From the opening Raymond Scott synth arpeggio of “Mystery”, it’s obvious Turnstile are immersed in that most spicy of genres: WONKACORE. They come out of their punky shack and shakily fall over before leaping up with a smile and proceeding to murder every kid they can lay their hands on. With music. Whether you count this as their fourth or third album (I’m going with third, personally, Step 2 Rhythm was an EP, Spotify, wtf?), it’s playfulness that defines Turnstile. We expect the unexpected so, yeah, why not have a hardcore intro and then melt into a Spandau Ballet jam on “New Heart Design”? Fuck it!

But experimentation by itself means nothing. It’s piss-easy to make noise, to be arty. We can all roll ball bearings down some guttering and then growl over the top, being totally edgy and wow. The trick is to connect emotionally, to mean something. With Glow On, Turnstile expand on a restlessness you could first hear way back on “Can’t Deny It”. Yeah, they have the chops to churn out simulacra NYHC if they want to and keep the old men hxc gatekeepers happy (who are, ironically, all younger than me). That they have never chosen to do that is their strength: where is the revolution in reverence? How is it logical to make icons out of iconoclasts?

So, yeah, I am reminded of the end of “Bleach Temple” when I hear “Underwater Boi” but I also hear their progress and pursuit of something new. And that’s often a dangerous move to make in rock music in general, let alone punk, let alone hardcore. I mean, I am old, I do love that the start of “Don’t Play” reminds me of the energy of Circle Jerks’ “World Up My Ass” but I more love that it goes off into baile danceyness before, yes, a proper chuggathon. Who doesn’t love a good breakdown? We all do, if they’re framed with some novelty, the way that Turnstile frame them. We’ve all heard them badly done, when they’re as perfunctory as TV adverts.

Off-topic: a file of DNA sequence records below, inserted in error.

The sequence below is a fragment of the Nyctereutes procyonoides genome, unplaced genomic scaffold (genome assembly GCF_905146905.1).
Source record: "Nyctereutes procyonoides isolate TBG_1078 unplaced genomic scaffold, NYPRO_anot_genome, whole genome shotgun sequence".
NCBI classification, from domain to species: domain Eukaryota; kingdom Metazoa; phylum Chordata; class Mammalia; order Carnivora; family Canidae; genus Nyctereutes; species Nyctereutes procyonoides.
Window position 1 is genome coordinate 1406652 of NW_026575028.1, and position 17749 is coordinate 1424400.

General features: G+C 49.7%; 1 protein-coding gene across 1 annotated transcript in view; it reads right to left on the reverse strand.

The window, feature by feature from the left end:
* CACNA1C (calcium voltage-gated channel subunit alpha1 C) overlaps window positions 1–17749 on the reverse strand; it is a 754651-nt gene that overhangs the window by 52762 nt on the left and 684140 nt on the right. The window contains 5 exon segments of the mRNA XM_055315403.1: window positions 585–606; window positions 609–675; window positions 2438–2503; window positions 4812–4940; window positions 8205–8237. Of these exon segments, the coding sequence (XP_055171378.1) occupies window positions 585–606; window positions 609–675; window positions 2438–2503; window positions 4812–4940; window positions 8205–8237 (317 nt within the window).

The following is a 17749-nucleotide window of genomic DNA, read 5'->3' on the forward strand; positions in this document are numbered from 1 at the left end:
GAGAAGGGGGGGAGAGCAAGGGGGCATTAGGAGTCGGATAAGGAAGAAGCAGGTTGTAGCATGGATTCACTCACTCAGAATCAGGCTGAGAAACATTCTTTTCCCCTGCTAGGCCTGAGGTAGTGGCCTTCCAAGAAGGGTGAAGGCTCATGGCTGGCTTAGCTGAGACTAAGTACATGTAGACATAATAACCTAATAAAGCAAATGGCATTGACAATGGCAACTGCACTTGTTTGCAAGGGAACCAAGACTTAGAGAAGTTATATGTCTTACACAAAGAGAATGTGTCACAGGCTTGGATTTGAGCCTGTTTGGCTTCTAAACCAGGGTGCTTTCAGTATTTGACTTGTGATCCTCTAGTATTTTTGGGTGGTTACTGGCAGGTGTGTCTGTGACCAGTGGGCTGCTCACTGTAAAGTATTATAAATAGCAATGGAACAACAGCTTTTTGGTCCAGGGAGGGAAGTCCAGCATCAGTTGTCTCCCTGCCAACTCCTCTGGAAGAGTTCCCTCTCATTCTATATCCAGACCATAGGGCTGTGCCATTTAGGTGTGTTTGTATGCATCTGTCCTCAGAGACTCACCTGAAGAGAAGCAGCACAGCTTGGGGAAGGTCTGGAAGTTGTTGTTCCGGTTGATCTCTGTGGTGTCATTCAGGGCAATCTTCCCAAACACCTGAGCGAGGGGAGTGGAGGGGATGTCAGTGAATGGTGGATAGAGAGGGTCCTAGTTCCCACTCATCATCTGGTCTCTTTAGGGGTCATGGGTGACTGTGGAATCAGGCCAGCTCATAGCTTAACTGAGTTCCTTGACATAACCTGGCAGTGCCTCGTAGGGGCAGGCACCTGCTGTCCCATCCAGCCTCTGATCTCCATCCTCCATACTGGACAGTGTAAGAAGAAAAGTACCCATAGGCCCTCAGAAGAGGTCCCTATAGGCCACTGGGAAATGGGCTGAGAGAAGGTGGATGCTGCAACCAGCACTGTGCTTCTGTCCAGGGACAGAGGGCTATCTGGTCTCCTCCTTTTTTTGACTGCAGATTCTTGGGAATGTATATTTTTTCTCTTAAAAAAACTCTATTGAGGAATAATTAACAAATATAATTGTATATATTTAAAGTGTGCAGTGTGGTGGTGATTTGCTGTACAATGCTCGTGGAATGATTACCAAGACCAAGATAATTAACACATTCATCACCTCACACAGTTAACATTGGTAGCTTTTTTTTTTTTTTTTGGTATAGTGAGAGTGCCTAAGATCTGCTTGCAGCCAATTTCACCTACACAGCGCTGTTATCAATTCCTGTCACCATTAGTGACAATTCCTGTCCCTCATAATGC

Lyrically, Glow On speaks of isolation, community, joy, desolation. The easy guess would be that some pandemicness leaked in during the recording but I think it’s more meta than that; our plague fears have merely uncovered our long-suppressed underlying existential crises. That’s what a lot of the lyrics on Glow On feel like, a to-and-fro between the bleak and the redemptive:

You never feel it ’til you die from it
You never really feel it ’til you

A lot of the lyrics hit me hard and I can’t truly explain why. I know when I hear “Blackout”, it makes me tear up and it mystifies me. I love it but it’s a hard song to listen to. I guess as a musician myself, there’s something about that line:

And when you see me on the floor,

It’s just a part of my show.

Is maybe a little too close to home.

Glow On is a beacon and an honest one. It’s hope with truth, it’s a hand helping you up off the floor from someone who’s also been there themselves. It is beautiful and I can’t wait to see them live this weekend.

EDIT—I saw them live Saturday night at Rock City in Nottingham. Fuck me, they’re insanely good. You really got to see it live to get it.